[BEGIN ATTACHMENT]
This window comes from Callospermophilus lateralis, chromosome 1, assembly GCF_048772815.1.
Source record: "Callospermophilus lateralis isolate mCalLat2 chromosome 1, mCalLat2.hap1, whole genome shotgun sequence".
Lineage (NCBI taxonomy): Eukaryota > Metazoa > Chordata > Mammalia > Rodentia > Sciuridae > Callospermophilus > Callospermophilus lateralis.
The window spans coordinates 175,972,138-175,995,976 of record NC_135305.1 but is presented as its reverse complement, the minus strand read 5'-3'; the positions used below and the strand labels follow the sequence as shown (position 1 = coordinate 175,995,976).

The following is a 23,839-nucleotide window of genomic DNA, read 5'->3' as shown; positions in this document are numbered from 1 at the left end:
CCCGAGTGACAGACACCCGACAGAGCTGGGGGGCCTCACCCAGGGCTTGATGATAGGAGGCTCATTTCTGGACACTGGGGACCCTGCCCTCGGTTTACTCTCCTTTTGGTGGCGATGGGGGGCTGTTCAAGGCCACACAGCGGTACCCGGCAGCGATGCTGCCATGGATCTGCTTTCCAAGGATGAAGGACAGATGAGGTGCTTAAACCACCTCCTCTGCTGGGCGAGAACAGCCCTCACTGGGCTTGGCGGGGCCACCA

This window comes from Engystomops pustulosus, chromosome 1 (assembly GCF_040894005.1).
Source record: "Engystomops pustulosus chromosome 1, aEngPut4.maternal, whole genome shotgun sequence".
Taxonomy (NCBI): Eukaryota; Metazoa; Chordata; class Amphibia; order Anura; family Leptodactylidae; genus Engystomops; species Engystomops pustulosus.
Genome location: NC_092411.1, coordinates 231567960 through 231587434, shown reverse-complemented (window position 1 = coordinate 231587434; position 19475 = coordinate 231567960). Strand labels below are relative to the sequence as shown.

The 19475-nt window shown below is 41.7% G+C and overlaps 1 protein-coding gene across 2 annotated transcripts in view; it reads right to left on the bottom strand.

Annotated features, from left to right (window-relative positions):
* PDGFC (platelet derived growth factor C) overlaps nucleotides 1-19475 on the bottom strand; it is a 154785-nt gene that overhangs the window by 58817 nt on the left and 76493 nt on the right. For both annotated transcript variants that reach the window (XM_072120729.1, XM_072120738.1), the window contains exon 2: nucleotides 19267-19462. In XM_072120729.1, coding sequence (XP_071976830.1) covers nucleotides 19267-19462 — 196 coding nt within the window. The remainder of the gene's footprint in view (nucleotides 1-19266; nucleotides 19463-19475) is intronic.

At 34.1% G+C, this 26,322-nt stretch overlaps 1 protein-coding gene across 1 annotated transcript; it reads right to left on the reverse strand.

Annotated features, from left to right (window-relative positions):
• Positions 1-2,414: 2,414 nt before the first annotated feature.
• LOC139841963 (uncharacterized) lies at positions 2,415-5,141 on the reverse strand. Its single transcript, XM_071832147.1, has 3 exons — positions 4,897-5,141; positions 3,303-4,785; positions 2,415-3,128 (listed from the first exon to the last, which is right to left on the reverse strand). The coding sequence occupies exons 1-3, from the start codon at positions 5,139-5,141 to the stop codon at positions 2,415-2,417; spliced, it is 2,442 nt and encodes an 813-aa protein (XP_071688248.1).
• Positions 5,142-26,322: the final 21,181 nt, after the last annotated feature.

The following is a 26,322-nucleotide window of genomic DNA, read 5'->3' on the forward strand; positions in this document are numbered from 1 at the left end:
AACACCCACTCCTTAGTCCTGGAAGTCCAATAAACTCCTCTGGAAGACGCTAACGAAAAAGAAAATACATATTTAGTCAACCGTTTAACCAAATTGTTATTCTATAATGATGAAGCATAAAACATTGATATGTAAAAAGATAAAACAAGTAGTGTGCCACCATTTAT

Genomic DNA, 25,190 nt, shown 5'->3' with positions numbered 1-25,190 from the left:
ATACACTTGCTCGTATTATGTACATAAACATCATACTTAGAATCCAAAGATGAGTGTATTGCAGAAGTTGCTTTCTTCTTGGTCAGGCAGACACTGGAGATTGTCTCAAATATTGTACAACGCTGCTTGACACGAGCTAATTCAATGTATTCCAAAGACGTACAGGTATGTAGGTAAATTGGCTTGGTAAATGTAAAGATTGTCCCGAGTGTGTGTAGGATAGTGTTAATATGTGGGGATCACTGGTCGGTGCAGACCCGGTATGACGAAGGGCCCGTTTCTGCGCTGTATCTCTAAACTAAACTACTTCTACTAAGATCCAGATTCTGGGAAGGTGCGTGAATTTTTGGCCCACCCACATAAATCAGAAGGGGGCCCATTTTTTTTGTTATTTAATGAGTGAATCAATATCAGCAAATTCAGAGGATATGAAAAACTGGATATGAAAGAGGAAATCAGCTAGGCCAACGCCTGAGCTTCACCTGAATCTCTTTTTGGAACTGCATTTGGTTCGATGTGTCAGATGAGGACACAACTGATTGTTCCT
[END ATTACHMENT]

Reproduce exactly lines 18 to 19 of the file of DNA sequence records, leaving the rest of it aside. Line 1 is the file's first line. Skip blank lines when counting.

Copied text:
• Positions 5,142-26,322: the final 21,181 nt, after the last annotated feature.

The following is a 26,322-nucleotide window of genomic DNA, read 5'->3' on the forward strand; positions in this document are numbered from 1 at the left end: